The combination of new baby and two-year-old continue to take most of my time and sleep.
I've been thinking about simultaneous movement versus “I go/you go” systems in turn-based games. I've got a Roguelike game I work on from time to time. It is currently a simple I-go-you-go system. Everyone is in a big list, and each unit moves in turn, without being able to move into any square occupied by another unit.
This comes up short in a couple of ways. If you have a line of units all trying to move through a hallway, the order in which they take their turns will determine how closely packed they can be. Because of this, it is harder for the player to predict how units will behave. Predictability is important for my game.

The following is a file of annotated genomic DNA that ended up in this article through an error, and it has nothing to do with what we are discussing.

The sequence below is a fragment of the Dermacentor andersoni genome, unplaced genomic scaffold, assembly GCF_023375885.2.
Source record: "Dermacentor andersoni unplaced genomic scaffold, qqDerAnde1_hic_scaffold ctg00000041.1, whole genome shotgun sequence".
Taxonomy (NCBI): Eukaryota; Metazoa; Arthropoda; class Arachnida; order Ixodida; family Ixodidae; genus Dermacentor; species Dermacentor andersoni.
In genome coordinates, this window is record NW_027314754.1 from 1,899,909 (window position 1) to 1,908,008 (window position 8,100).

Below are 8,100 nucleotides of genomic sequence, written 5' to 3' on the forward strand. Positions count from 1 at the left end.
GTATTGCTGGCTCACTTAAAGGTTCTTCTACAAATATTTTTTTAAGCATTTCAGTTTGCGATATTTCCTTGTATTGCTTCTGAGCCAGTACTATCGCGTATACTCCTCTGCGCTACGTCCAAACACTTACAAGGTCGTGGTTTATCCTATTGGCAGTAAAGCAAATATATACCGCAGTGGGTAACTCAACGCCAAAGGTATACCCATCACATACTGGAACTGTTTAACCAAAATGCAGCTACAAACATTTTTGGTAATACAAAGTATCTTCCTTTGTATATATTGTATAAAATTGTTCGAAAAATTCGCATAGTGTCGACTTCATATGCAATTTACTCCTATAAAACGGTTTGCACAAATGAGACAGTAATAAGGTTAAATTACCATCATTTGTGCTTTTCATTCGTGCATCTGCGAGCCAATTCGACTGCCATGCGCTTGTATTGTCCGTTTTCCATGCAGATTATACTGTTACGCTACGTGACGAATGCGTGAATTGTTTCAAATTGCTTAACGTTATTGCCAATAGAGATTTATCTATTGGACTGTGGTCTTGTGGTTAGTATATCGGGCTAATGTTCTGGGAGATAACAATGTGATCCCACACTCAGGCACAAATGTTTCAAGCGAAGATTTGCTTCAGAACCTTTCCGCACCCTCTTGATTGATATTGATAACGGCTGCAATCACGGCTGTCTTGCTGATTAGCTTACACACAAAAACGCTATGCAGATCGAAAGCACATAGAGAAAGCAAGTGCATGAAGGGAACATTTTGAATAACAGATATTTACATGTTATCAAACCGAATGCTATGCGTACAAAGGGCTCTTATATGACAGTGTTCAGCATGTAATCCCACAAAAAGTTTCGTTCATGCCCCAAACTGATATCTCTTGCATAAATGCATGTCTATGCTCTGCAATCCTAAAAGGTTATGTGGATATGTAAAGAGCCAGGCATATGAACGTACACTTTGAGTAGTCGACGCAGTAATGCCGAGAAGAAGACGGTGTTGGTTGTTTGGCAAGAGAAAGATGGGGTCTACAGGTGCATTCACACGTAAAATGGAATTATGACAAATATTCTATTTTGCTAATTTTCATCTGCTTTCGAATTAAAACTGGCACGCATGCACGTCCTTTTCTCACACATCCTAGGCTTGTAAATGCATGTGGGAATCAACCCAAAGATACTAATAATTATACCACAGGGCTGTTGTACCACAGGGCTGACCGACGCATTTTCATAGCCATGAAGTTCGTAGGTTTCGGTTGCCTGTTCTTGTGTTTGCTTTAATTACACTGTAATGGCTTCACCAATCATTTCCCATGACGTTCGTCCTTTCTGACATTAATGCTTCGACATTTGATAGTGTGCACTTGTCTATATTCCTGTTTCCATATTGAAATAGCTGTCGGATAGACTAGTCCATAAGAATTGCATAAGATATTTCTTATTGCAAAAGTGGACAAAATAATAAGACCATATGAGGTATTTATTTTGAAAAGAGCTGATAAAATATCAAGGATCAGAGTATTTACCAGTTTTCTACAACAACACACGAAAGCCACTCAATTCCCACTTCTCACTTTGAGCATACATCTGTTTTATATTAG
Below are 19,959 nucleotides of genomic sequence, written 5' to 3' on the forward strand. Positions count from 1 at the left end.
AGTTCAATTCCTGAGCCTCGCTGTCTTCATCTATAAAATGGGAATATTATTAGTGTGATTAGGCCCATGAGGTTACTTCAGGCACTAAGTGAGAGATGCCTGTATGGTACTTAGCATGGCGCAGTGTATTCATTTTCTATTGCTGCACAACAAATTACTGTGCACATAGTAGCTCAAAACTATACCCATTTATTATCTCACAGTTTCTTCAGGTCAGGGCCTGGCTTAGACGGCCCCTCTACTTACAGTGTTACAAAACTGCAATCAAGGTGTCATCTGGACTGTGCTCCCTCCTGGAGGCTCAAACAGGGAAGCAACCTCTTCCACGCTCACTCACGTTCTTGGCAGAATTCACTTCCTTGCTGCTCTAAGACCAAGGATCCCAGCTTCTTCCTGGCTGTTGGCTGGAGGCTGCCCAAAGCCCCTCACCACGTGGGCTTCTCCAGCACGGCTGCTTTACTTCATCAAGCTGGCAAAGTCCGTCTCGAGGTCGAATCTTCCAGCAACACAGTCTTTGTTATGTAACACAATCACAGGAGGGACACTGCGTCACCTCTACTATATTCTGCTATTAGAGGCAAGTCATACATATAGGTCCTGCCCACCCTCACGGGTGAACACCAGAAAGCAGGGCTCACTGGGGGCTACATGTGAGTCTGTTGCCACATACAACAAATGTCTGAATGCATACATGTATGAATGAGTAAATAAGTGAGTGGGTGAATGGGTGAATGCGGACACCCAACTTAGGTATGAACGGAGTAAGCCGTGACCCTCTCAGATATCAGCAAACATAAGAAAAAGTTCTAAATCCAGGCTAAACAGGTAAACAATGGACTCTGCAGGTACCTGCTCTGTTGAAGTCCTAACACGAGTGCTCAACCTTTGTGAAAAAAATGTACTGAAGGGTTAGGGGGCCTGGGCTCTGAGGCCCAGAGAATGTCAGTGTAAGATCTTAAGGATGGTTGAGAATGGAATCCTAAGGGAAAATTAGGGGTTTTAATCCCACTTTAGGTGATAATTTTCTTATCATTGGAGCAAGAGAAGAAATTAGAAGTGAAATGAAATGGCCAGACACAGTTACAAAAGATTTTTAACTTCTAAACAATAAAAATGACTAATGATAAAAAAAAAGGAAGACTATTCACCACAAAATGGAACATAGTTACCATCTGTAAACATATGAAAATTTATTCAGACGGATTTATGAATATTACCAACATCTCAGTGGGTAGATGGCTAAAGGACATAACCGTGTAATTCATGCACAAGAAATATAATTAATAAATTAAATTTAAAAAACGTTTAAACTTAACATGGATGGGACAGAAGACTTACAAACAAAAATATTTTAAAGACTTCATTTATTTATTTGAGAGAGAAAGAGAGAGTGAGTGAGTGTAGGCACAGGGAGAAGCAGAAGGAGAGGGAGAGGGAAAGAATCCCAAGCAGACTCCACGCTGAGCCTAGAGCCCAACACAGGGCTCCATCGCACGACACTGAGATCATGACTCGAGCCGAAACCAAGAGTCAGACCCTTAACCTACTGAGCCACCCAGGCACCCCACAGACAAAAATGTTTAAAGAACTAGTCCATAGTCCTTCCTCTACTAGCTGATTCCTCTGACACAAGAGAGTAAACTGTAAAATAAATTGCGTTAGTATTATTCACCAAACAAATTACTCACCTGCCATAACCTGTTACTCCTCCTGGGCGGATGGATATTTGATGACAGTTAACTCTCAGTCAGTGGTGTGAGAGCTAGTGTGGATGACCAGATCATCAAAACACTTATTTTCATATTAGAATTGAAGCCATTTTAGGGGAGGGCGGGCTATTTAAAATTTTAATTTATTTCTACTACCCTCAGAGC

This kind of sequential movement also means that each unit sees the world at a slightly different point in time. Again, this affects predictability.
There are ways in which you can alter the movement order to try and prevent collisions. For instance, if a unit tries to move and discovers that its desired location is occupied by someone who hasn't moved yet, the moving unit could adjust its position in the turn order so that it waits until the blocking unit has moved. (You'd have to ensure that dependency loops were handled somehow.) This might be good enough.
A really expensive way to solve this would be to do pathfinding for all units simultaneously. The state vector would consist of everyone's positions. There would be a lot of edges in this graph, so it probably isn't an option.